Another development was the creation of monasteries. Wealthy lay people eventually donated land and erected dwellings so the monks could stay together – particularly during the rainy season – in safety and relative comfort (although always in very austere and simple conditions). The ideal locations for these monasteries were out in the countryside, but not so far from the nearest town, so monks could go to the town and beg for food, and lay people could come to the monastery for teachings. Over the course of his life, the Buddha spent a great deal of time at one or another of these monastic compounds, which sprung up all over northern India – generally alternating where he stayed out of consideration for the lay people who appreciated it when he stayed on the property they had donated, or near where they lived so they could easily visit.

Further Sangha Development: Foundation of the Nun’s Order

Fairly early on in the development of the Sangha, women began asking Shakyamuni for ordination. This was called “going forth from the household life,” and according to the Pali Canon, the Buddha initially refused to ordain women. Eventually, his own aunt and step-mother, Mahapajapati (who had raised him since he was an infant), asked him for ordination three separate times, and he refused each time.[2] (It was traditional to have to ask three times for permission to do something that was a very serious matter.) She then cut her hair off anyway, put on yellow robes, and with a bunch of other women who had similar aspirations, walked a long distance to where the Buddha had traveled. She stood outside, dust-covered and weeping, until Shakyamuni’s attendant monk, Ananda, noticed her. When he asked what was wrong, she explained it was because the Buddha, or “Blessed One,” would not allow ordination for women.

Ananda asks her to wait, and then goes and tells the Buddha what’s happening. Ananda then says, “Lord, it would be good if women might obtain the going forth from the house life into homelessness in the Dhamma and Discipline declared by the Perfect One.”[3] Shakyamuni refuses, even after Ananda asks three times. Finally, Ananda asks the Buddha whether women are capable, if they go forth from the household life, of realizing all the levels of spiritual attainment, including arhatship. The Buddha replies, “They are, Ananda.” “If that is so, Lord,” Ananda replies, “then since Mahāpajāpatī Gotamī has been exceedingly helpful to the Blessed One when as his mother’s sister she was his nurse, his foster mother, his giver of milk—she suckled the Blessed One when his own mother died—since that is so, Lord, it would be good if women could obtain the going forth.”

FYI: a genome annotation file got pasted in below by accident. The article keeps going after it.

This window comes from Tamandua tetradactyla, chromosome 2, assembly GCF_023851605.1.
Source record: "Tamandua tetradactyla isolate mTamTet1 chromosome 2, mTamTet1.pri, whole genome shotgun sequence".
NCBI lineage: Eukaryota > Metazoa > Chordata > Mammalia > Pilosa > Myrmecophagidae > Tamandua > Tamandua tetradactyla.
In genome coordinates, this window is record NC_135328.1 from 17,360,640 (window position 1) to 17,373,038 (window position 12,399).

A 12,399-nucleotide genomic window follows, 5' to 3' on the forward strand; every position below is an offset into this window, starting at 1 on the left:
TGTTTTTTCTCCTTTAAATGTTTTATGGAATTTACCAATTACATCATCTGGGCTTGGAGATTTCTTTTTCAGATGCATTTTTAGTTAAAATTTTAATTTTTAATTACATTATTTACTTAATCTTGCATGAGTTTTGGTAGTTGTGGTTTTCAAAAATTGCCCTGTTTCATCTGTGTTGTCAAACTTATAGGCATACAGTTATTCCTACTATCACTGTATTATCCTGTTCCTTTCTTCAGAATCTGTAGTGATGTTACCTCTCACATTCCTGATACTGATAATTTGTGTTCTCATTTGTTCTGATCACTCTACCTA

This does the trick, and finally the Buddha says women can be admitted to the Sangha. However, he says that in order for this to happen, women have to accept eight special rules subordinating the bhikkhuni, or nun’s, Sangha, to the bhikkhu, or male monastic, Sangha. These include the rule that any bhikkhuni, no matter how long ordained, is considered junior to a male bhikkhu even if he has only been ordained a day. This rule has a huge impact on the bhikkhuni sangha, because monastic seniority is the main organizing principle within the ordained community. Other of the eight rules state that the bhikkhuni sangha must invite and accept oversight and censure from the bhikkhu sangha, but the ordained women must never admonish any male monastic, in any circumstances.